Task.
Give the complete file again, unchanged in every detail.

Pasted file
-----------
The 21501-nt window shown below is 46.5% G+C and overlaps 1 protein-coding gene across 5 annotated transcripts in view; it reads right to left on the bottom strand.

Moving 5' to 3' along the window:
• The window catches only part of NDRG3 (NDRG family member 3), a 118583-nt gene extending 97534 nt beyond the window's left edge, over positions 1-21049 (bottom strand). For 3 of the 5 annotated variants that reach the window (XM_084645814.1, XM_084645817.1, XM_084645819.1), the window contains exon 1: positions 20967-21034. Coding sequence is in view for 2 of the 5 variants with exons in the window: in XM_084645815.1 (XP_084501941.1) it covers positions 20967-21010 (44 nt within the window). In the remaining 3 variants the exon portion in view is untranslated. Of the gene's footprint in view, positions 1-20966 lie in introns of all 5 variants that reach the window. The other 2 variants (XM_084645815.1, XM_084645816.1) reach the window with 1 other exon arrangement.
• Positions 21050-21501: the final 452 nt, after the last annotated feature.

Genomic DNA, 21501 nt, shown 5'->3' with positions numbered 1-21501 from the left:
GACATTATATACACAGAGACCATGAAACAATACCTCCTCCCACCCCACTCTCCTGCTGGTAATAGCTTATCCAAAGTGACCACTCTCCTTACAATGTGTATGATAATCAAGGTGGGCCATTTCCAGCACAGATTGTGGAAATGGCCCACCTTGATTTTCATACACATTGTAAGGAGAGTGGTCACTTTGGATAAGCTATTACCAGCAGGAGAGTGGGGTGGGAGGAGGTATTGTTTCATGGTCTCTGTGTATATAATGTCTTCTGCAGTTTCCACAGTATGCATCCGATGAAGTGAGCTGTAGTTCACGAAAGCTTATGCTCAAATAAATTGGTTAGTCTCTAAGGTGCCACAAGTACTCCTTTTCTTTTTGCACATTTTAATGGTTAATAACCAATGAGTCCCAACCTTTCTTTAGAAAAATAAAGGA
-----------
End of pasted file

The 21501-nt window shown below is 46.5% G+C and overlaps 1 protein-coding gene across 5 annotated transcripts in view; it reads right to left on the bottom strand.

Moving 5' to 3' along the window:
• The window catches only part of NDRG3 (NDRG family member 3), a 118583-nt gene extending 97534 nt beyond the window's left edge, over positions 1-21049 (bottom strand). For 3 of the 5 annotated variants that reach the window (XM_084645814.1, XM_084645817.1, XM_084645819.1), the window contains exon 1: positions 20967-21034. Coding sequence is in view for 2 of the 5 variants with exons in the window: in XM_084645815.1 (XP_084501941.1) it covers positions 20967-21010 (44 nt within the window). In the remaining 3 variants the exon portion in view is untranslated. Of the gene's footprint in view, positions 1-20966 lie in introns of all 5 variants that reach the window. The other 2 variants (XM_084645815.1, XM_084645816.1) reach the window with 1 other exon arrangement.
• Positions 21050-21501: the final 452 nt, after the last annotated feature.

Genomic DNA, 21501 nt, shown 5'->3' with positions numbered 1-21501 from the left:
GACATTATATACACAGAGACCATGAAACAATACCTCCTCCCACCCCACTCTCCTGCTGGTAATAGCTTATCCAAAGTGACCACTCTCCTTACAATGTGTATGATAATCAAGGTGGGCCATTTCCAGCACAGATTGTGGAAATGGCCCACCTTGATTTTCATACACATTGTAAGGAGAGTGGTCACTTTGGATAAGCTATTACCAGCAGGAGAGTGGGGTGGGAGGAGGTATTGTTTCATGGTCTCTGTGTATATAATGTCTTCTGCAGTTTCCACAGTATGCATCCGATGAAGTGAGCTGTAGTTCACGAAAGCTTATGCTCAAATAAATTGGTTAGTCTCTAAGGTGCCACAAGTACTCCTTTTCTTTTTGCACATTTTAATGGTTAATAACCAATGAGTCCCAACCTTTCTTTAGAAAAATAAAGGA